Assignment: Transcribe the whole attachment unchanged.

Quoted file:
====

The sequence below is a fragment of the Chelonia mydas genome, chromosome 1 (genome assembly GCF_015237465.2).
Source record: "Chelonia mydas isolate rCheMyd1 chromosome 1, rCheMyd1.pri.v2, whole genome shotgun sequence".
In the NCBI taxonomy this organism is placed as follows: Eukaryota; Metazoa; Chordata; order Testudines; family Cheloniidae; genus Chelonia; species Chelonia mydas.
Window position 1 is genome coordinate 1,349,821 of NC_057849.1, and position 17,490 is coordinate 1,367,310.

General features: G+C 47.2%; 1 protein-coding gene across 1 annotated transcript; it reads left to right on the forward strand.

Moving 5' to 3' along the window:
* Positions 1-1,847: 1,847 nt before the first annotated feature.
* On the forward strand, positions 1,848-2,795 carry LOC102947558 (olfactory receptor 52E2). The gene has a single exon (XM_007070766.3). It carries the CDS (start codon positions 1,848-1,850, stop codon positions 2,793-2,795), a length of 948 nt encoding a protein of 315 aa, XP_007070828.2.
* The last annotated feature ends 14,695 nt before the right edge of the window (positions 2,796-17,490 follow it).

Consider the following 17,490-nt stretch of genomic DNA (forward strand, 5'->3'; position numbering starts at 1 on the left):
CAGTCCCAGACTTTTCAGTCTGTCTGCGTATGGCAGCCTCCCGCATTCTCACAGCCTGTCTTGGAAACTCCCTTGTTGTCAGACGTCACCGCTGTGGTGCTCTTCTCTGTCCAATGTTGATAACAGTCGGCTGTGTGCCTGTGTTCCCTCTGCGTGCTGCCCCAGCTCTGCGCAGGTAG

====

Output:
The sequence below is a fragment of the Chelonia mydas genome, chromosome 1 (genome assembly GCF_015237465.2).
Source record: "Chelonia mydas isolate rCheMyd1 chromosome 1, rCheMyd1.pri.v2, whole genome shotgun sequence".
In the NCBI taxonomy this organism is placed as follows: Eukaryota; Metazoa; Chordata; order Testudines; family Cheloniidae; genus Chelonia; species Chelonia mydas.
Window position 1 is genome coordinate 1,349,821 of NC_057849.1, and position 17,490 is coordinate 1,367,310.

General features: G+C 47.2%; 1 protein-coding gene across 1 annotated transcript; it reads left to right on the forward strand.

Moving 5' to 3' along the window:
* Positions 1-1,847: 1,847 nt before the first annotated feature.
* On the forward strand, positions 1,848-2,795 carry LOC102947558 (olfactory receptor 52E2). The gene has a single exon (XM_007070766.3). It carries the CDS (start codon positions 1,848-1,850, stop codon positions 2,793-2,795), a length of 948 nt encoding a protein of 315 aa, XP_007070828.2.
* The last annotated feature ends 14,695 nt before the right edge of the window (positions 2,796-17,490 follow it).

Consider the following 17,490-nt stretch of genomic DNA (forward strand, 5'->3'; position numbering starts at 1 on the left):
CAGTCCCAGACTTTTCAGTCTGTCTGCGTATGGCAGCCTCCCGCATTCTCACAGCCTGTCTTGGAAACTCCCTTGTTGTCAGACGTCACCGCTGTGGTGCTCTTCTCTGTCCAATGTTGATAACAGTCGGCTGTGTGCCTGTGTTCCCTCTGCGTGCTGCCCCAGCTCTGCGCAGGTAG